HTML and CSS Reference
depends on correct markup so make sure
you get that right too! </p>
O NLINE http://htmlref.com/ch4/importedstyle.html
In the preceding example, we could include rules for body and div in the file corestyles.
css, whereas the rules affecting the links are included via the document linkstyles.css. We
might imagine that these rules are used in other style sheets, and thus breaking them out for
reuse via embedding or linking makes sense. Rules for h1 and p elements are placed within
the style block because they may be specific to this particular page.
CSS Hacks with @import
Although imported style sheets might seem to provide a great advantage for organizing
style information, they provide much the same value as a <link> element. However, CSS
developers did discover that the limited support of @import in some browsers could
be used to their advantage. For example, some very old, partially CSS-aware browsers,
particularly Netscape 4. x , did not support the @import directive properly. Because of this,
you would see page authors write rules such as this:
<style type="text/css" media="all">
/* rules hidden from non-import supporting browsers */
/* other rules here */
Similar to the box-model hack discussed earlier in the chapter, this kind of rudimentary
selection statement approach, developed by understanding the likely behavior of a browser,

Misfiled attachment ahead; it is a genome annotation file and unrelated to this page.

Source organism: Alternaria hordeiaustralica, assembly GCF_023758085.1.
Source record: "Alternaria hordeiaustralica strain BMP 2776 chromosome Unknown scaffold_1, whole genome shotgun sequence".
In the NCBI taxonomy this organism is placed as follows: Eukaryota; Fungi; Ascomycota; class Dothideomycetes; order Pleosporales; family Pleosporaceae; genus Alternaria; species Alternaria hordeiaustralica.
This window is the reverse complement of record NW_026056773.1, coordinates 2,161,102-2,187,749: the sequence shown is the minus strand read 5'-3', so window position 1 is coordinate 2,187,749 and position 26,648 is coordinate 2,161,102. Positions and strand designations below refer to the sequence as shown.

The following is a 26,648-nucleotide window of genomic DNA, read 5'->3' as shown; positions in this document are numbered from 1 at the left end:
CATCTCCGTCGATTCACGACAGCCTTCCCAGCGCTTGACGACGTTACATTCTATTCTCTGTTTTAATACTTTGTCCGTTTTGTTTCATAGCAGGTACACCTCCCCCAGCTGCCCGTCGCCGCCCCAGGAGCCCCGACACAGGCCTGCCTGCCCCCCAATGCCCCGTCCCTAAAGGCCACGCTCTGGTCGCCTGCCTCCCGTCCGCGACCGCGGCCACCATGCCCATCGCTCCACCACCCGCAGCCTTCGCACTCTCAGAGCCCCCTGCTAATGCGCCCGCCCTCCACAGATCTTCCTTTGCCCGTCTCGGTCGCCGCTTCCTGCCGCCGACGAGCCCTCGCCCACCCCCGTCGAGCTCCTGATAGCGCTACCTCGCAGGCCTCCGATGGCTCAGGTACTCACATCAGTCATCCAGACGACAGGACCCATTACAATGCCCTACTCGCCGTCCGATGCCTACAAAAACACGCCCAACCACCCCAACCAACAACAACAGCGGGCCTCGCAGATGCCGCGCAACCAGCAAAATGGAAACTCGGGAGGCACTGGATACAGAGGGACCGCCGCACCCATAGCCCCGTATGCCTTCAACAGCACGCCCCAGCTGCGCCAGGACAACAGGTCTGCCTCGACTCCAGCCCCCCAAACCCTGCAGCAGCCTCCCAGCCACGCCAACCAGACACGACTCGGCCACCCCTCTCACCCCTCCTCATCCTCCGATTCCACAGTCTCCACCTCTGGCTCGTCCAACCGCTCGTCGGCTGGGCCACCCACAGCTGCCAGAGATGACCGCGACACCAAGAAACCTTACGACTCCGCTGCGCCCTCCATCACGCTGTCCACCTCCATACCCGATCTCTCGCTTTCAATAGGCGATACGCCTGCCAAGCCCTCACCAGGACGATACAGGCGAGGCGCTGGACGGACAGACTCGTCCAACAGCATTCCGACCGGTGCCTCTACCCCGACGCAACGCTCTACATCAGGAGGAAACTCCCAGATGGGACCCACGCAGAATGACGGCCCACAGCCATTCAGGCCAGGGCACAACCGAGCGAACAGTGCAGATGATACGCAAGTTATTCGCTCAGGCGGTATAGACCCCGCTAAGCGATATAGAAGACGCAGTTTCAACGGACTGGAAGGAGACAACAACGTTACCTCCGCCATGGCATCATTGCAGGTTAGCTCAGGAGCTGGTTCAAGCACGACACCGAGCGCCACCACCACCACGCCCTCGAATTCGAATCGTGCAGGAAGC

is really somewhat of a hack. Even worse, we see that the effect of using @import is an
annoying flashing of unstyled content in some older Internet Explorer versions. Because of
the potential problems with @import , Web page designers should consider well why they
need an outside inclusion scheme besides linked styles, until such quirks are ancient history.
Instead of using a style sheet for a whole page, you can add style information directly within
a single element. Suppose you want to set one particular <h1> tag to render in extra-large,
green, Arial font. You could quickly apply the style to only the tag in question using its
style attribute, which is a core attribute common to nearly any HTML element. As an
example, the following markup shows an inline style applied to a heading:
<h1 style="font-size: xx-large; font-family: Arial; color: green;"> Inline
This sort of style information doesn't need to be hidden from a browser that isn't style
sheet−aware, because browsers ignore any attributes that they don't understand.